I am concerned that my Linux laptop has been compromised with malware that is remotely and regularly monitoring my activity. I ran Wireshark for a day to see if I could find any symptoms of data being exfiltrated (e.g. keylogs, screenshots, livestreams). I understand examining Wireshark logs is not trivial, but are there any obvious signs of suspicious activity one could look for? For example, could an unusual volume or frequency of outbound traffic be an indicator (and if so, what would be considered unusual)?

I realize the best course of action is to completely wipe my system, but I would like to get a better understanding of what is happening first.


2 Answers 2


Since you are looking at the packets, the main things to look for are:

  • unauthorised destinations
  • large sizes

Since you suspect monitoring, that doesn't require large data transfers, so you'd want to focus on the destinations to see if they are unexpected or suspicious.

There are lists of known malicious IPs that you can compare against. Or there are "threat intel" tools that can help to automate it. But either way, it's a bit of a job if you have a lot of IPs to check. But that's what you do when you have packet captures.

  • Thank you for this thoughtful response. I suppose the destinations could still be someplace that appears benign like an AWS or Google server.
    – nooblet
    Mar 6 at 0:07
  • Yes, but even some of those build up a reputation for being malicious. Packet captures only provide a small window into the problem.
    – schroeder
    Mar 6 at 8:53
  • Depending on who is exfiltrating data you might not even see malicious IPs. An attacker could also just piggy back on normal internet traffic.
    – secfren
    Mar 6 at 15:22
  • 1
    @secfren absolutely. but then there would be little to see in the packet captures. So, when inspecting packet captures, destinations are the main thing to look for, but you only have a small window into the problem.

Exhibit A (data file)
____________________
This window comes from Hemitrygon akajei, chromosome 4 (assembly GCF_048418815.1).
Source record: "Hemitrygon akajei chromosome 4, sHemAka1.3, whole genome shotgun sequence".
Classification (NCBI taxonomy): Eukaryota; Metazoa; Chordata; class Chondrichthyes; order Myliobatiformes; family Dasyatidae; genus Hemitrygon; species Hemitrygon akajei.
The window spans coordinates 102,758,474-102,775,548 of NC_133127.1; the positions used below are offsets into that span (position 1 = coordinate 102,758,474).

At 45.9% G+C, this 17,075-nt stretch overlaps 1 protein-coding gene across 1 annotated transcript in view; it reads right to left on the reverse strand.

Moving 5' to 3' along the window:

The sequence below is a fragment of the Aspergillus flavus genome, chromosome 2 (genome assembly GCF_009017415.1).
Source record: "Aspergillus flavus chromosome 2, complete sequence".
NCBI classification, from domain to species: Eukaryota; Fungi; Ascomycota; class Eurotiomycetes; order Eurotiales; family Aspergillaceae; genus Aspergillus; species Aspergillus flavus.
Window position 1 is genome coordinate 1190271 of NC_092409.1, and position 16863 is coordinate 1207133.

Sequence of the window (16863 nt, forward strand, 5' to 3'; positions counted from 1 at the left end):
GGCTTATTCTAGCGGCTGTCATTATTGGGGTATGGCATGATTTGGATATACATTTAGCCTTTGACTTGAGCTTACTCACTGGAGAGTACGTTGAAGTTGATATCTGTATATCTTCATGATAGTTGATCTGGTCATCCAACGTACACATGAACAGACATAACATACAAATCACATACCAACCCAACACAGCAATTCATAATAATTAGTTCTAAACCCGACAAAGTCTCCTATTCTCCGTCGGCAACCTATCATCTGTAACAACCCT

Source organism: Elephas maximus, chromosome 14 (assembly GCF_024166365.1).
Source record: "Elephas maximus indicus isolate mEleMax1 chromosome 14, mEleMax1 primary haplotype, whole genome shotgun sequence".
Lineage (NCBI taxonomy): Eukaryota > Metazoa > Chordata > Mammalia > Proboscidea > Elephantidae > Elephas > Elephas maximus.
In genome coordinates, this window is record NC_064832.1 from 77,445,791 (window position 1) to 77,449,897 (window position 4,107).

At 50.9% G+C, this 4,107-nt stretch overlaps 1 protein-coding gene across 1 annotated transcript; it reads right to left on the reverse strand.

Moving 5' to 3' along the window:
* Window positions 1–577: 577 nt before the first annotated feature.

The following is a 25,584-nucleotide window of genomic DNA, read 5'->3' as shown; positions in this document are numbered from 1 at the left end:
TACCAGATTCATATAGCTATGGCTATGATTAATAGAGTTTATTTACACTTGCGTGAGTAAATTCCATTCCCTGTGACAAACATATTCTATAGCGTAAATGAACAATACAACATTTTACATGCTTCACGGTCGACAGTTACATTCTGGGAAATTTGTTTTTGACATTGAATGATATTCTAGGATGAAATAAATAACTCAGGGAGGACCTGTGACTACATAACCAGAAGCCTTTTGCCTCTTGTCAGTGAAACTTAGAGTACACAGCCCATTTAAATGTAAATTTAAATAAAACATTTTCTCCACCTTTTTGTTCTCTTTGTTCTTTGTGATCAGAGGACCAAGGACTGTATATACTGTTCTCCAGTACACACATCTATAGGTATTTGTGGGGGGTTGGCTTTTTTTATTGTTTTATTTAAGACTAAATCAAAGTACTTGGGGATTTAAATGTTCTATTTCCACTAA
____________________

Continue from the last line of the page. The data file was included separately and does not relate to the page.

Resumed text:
– schroeder
    Mar 6 at 16:16

Without logging all destinations, all IP addresses and all processes sending data, malware could exfiltrate data undetected. And even with all monitoring in place, it would be very difficult to reliably tell that your system is clear or not.

AWS, Azure and Google Cloud are used as CDN for lots of benign sites, and for malware. Malware would encrypt its communications to not be obvious they are exfiltrating data. Don't expect to type gibberish on the keyboard and grab a packet on Wireshark containing that gibberish.

Depending on how sophisticated the malware is, it's possible to them to hijack legitimate processes to send data outside, like your browser. So you would see a connection from Firefox going to Cloudflare, and believe it's a benign connection, but it would be the malware exfiltrating your data.

And even with all monitoring in place and nothing showing as obvious monitoring data being collected, "absence of evidence is not evidence of absence." If you have reasons to believe your computer is compromised, don't waste time trying to prove yourself right or wrong.

Nuke the system, reinstall from scratch, change all passwords on all online services you care about, and then restore your backups.

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